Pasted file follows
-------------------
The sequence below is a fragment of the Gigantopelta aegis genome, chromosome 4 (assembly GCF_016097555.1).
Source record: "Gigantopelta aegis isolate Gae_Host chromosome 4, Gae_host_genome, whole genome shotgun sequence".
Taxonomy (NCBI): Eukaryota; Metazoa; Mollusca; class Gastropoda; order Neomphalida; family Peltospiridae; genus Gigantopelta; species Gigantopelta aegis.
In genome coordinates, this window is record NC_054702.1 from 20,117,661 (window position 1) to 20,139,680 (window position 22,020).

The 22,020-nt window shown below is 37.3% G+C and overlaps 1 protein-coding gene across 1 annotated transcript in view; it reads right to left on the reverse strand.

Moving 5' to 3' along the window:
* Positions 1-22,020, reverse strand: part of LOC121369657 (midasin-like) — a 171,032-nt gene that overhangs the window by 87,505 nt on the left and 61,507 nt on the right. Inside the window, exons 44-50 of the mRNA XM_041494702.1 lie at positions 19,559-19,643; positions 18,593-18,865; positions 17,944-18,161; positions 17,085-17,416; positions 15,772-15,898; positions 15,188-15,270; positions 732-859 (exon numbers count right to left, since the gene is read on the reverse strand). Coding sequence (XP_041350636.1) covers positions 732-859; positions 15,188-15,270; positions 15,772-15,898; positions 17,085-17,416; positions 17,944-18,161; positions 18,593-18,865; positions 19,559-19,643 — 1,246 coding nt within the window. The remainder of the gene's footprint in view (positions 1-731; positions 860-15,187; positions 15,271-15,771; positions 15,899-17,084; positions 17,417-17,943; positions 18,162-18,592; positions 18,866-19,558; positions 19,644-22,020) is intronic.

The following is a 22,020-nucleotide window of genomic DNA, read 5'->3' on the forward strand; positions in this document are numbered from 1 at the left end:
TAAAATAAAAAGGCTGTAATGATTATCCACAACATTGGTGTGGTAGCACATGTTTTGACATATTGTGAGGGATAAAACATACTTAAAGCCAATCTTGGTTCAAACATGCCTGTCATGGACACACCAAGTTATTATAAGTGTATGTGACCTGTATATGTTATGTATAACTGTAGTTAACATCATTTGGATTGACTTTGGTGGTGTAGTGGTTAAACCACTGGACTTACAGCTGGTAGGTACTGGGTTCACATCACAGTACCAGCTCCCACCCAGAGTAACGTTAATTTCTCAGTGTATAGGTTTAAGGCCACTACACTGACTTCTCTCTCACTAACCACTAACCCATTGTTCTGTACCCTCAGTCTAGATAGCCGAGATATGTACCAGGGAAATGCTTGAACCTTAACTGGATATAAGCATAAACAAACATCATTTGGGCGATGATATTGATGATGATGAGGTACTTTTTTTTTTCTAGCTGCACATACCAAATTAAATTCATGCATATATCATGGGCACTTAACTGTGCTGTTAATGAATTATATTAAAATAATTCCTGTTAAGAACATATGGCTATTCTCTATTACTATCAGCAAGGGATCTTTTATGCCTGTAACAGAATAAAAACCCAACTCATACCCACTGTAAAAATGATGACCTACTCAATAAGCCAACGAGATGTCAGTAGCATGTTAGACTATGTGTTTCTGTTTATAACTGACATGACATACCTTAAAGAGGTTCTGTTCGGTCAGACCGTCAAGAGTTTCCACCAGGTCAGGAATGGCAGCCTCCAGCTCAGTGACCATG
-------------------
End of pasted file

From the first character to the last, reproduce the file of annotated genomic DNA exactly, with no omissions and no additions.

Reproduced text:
The sequence below is a fragment of the Gigantopelta aegis genome, chromosome 4 (assembly GCF_016097555.1).
Source record: "Gigantopelta aegis isolate Gae_Host chromosome 4, Gae_host_genome, whole genome shotgun sequence".
Taxonomy (NCBI): Eukaryota; Metazoa; Mollusca; class Gastropoda; order Neomphalida; family Peltospiridae; genus Gigantopelta; species Gigantopelta aegis.
In genome coordinates, this window is record NC_054702.1 from 20,117,661 (window position 1) to 20,139,680 (window position 22,020).

The 22,020-nt window shown below is 37.3% G+C and overlaps 1 protein-coding gene across 1 annotated transcript in view; it reads right to left on the reverse strand.

Moving 5' to 3' along the window:
* Positions 1-22,020, reverse strand: part of LOC121369657 (midasin-like) — a 171,032-nt gene that overhangs the window by 87,505 nt on the left and 61,507 nt on the right. Inside the window, exons 44-50 of the mRNA XM_041494702.1 lie at positions 19,559-19,643; positions 18,593-18,865; positions 17,944-18,161; positions 17,085-17,416; positions 15,772-15,898; positions 15,188-15,270; positions 732-859 (exon numbers count right to left, since the gene is read on the reverse strand). Coding sequence (XP_041350636.1) covers positions 732-859; positions 15,188-15,270; positions 15,772-15,898; positions 17,085-17,416; positions 17,944-18,161; positions 18,593-18,865; positions 19,559-19,643 — 1,246 coding nt within the window. The remainder of the gene's footprint in view (positions 1-731; positions 860-15,187; positions 15,271-15,771; positions 15,899-17,084; positions 17,417-17,943; positions 18,162-18,592; positions 18,866-19,558; positions 19,644-22,020) is intronic.

The following is a 22,020-nucleotide window of genomic DNA, read 5'->3' on the forward strand; positions in this document are numbered from 1 at the left end:
TAAAATAAAAAGGCTGTAATGATTATCCACAACATTGGTGTGGTAGCACATGTTTTGACATATTGTGAGGGATAAAACATACTTAAAGCCAATCTTGGTTCAAACATGCCTGTCATGGACACACCAAGTTATTATAAGTGTATGTGACCTGTATATGTTATGTATAACTGTAGTTAACATCATTTGGATTGACTTTGGTGGTGTAGTGGTTAAACCACTGGACTTACAGCTGGTAGGTACTGGGTTCACATCACAGTACCAGCTCCCACCCAGAGTAACGTTAATTTCTCAGTGTATAGGTTTAAGGCCACTACACTGACTTCTCTCTCACTAACCACTAACCCATTGTTCTGTACCCTCAGTCTAGATAGCCGAGATATGTACCAGGGAAATGCTTGAACCTTAACTGGATATAAGCATAAACAAACATCATTTGGGCGATGATATTGATGATGATGAGGTACTTTTTTTTTTCTAGCTGCACATACCAAATTAAATTCATGCATATATCATGGGCACTTAACTGTGCTGTTAATGAATTATATTAAAATAATTCCTGTTAAGAACATATGGCTATTCTCTATTACTATCAGCAAGGGATCTTTTATGCCTGTAACAGAATAAAAACCCAACTCATACCCACTGTAAAAATGATGACCTACTCAATAAGCCAACGAGATGTCAGTAGCATGTTAGACTATGTGTTTCTGTTTATAACTGACATGACATACCTTAAAGAGGTTCTGTTCGGTCAGACCGTCAAGAGTTTCCACCAGGTCAGGAATGGCAGCCTCCAGCTCAGTGACCATG